One day the temptation was too strong. He was alone in the office. The old cashier had gone out to luncheon, leaving the key in his drawer, a most extraordinary thing. Risler could not resist. He opened the drawer, moved the papers, and searched for his letter. It was not there. Sigismond must have put it away even more carefully, perhaps with a foreboding of what actually happened. In his heart Risler was not sorry for his disappointment; for he well knew that, had he found the letter, it would have been the end of the resigned and busy life which he imposed upon himself with so much difficulty.

Through the week it was all very well. Life was endurable, absorbed by the innumerable duties of the factory, and so fatiguing that, when night came, Risler fell on his bed like a lifeless mass. But Sunday was long and sad. The silence of the deserted yards and workshops opened a far wider field to his thoughts. He tried to busy himself, but he missed the encouragement of the others’ work. He alone was busy in that great, empty factory whose very breath was arrested. The locked doors, the closed blinds, the hoarse voice of Pere Achille playing with his dog in the deserted courtyard, all spoke of solitude. And the whole neighborhood also produced the same effect. In the streets, which seemed wider because of their emptiness, and where the passers-by were few and silent, the bells ringing for vespers had a melancholy sound, and sometimes an echo of the din of Paris, rumbling wheels, a belated hand-organ, the click of a toy-peddler’s clappers, broke the silence, as if to make it even more noticeable.

Risler would try to invent new combinations of flowers and leaves, and, while he handled his pencil, his thoughts, not finding sufficient food there, would escape him, would fly back to his past happiness, to his hopeless misfortunes, would suffer martyrdom, and then, on returning, would ask the poor somnambulist, still seated at his table: “What have you done in my absence?” Alas! he had done nothing.

Oh! the long, heartbreaking, cruel Sundays! Consider that, mingled with all these perplexities in his mind, was the superstitious reverence of the common people for holy days, for the twenty-four hours of rest, wherein one recovers strength and courage. If he had gone out, the sight of a workingman with his wife and child would have made him weep, but his monastic seclusion gave him other forms of suffering, the despair of recluses, their terrible outbreaks of rebellion when the god to whom they have consecrated themselves does not respond to their sacrifices. Now, Risler’s god was work, and as he no longer found comfort or serenity therein, he no longer believed in it, but cursed it.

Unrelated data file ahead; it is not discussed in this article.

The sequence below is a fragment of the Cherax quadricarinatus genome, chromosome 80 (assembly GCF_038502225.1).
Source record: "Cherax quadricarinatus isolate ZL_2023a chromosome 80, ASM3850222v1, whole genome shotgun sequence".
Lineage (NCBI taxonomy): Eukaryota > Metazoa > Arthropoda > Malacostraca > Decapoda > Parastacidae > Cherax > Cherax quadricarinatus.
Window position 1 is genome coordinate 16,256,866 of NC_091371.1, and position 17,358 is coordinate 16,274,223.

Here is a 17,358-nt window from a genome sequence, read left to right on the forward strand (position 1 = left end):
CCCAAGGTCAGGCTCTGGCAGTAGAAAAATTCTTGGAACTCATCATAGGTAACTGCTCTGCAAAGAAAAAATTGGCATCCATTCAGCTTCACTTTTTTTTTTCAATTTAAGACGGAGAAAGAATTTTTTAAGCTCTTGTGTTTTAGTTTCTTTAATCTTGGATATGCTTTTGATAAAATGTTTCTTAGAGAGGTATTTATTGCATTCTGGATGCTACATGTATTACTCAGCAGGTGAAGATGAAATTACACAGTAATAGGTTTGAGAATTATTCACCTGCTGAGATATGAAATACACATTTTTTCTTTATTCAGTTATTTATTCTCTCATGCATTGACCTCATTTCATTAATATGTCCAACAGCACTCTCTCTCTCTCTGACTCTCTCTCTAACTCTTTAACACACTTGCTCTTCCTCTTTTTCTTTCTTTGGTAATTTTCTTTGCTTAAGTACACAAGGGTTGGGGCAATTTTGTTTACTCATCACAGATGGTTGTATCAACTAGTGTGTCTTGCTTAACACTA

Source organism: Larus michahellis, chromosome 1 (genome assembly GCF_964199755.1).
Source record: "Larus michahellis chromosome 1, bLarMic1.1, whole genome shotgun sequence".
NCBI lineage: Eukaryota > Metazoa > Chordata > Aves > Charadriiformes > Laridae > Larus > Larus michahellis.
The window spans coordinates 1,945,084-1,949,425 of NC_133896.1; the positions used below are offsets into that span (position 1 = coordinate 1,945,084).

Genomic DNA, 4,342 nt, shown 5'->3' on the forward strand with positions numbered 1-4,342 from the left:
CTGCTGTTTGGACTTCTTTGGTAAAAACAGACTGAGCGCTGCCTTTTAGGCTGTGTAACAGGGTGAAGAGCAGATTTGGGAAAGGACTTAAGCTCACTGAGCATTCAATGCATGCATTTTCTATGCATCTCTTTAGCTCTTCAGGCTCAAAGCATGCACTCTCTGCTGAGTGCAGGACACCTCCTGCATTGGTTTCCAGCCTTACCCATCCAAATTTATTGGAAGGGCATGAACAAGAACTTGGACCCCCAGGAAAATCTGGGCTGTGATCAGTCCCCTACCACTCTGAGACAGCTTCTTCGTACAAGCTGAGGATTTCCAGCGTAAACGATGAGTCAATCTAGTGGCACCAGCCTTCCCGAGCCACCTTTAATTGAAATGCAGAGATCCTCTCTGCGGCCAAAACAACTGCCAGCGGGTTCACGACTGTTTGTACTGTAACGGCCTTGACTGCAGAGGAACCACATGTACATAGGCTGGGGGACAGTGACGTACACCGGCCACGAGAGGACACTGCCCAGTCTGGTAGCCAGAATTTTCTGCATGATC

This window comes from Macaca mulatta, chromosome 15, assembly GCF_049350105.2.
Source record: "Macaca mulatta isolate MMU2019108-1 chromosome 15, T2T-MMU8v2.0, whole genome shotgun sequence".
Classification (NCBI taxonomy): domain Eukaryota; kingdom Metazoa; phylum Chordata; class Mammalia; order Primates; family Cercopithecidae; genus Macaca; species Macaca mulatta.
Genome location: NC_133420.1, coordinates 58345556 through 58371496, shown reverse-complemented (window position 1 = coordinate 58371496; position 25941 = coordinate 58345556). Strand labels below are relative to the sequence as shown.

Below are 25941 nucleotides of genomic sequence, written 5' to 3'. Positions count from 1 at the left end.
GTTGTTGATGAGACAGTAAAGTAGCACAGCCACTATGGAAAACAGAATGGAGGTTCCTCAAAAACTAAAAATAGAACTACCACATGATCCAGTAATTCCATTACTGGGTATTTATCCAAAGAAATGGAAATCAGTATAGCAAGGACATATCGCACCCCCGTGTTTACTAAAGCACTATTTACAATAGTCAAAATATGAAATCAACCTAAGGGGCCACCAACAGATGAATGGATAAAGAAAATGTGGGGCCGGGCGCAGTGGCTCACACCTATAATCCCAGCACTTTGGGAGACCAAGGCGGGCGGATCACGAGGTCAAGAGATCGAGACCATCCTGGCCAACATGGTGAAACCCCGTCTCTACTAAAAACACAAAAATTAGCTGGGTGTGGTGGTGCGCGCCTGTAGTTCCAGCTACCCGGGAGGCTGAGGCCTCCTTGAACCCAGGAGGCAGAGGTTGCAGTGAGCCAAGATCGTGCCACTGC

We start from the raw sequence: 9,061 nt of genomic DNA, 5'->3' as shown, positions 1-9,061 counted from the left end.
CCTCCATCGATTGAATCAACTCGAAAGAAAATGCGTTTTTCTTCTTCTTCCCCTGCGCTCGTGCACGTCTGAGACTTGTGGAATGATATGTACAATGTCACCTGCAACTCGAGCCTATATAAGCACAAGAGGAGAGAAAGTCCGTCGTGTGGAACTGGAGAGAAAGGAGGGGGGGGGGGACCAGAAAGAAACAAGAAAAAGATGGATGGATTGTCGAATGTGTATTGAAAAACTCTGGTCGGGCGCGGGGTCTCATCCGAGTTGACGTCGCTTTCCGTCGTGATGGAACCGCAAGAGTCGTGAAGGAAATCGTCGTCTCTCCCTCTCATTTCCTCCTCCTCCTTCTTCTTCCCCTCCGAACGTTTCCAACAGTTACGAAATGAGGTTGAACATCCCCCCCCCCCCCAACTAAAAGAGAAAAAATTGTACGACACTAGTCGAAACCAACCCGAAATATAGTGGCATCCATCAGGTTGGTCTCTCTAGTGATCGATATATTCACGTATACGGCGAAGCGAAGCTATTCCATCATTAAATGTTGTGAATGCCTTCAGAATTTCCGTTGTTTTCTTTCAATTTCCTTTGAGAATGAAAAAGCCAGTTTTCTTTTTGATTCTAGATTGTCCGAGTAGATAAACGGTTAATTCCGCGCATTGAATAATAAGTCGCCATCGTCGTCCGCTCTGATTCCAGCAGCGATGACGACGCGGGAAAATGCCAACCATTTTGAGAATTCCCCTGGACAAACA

Often in those hours of mental struggle the door of the draughting-room would open gently and Claire Fromont would appear. The poor man’s loneliness throughout those long Sunday afternoons filled her with compassion, and she would come with her little girl to keep him company, knowing by experience how contagious is the sweet joyousness of children. The little one, who could now walk alone, would slip from her mother’s arms to run to her friend. Risler would hear the little, hurrying steps. He would feel the light breath behind him, and instantly he would be conscious of a soothing, rejuvenating influence. She would throw her plump little arms around his neck with affectionate warmth, with her artless, causeless laugh, and a kiss from that little mouth which never had lied. Claire Fromont, standing in the doorway, would smile as she looked at them.

“Risler, my friend,” she would say, “you must come down into the garden a while,—you work too hard. You will be ill.”

“No, no, Madame,—on the contrary, work is what saves me. It keeps me from thinking.”

Then, after a long pause, she would continue:

“Come, my dear Risler, you must try to forget.”

Risler would shake his head.

“Forget? Is that possible? There are some things beyond one’s strength. A man may forgive, but he never forgets.”

The child almost always succeeded in dragging him down to the garden. He must play ball, or in the sand, with her; but her playfellow’s awkwardness and lack of enthusiasm soon impressed the little girl. Then she would become very sedate, contenting herself with walking gravely between the hedges of box, with her hand in her friend’s. After a moment Risler would entirely forget that she was there; but, although he did not realize it, the warmth of that little hand in his had a magnetic, softening effect upon his diseased mind.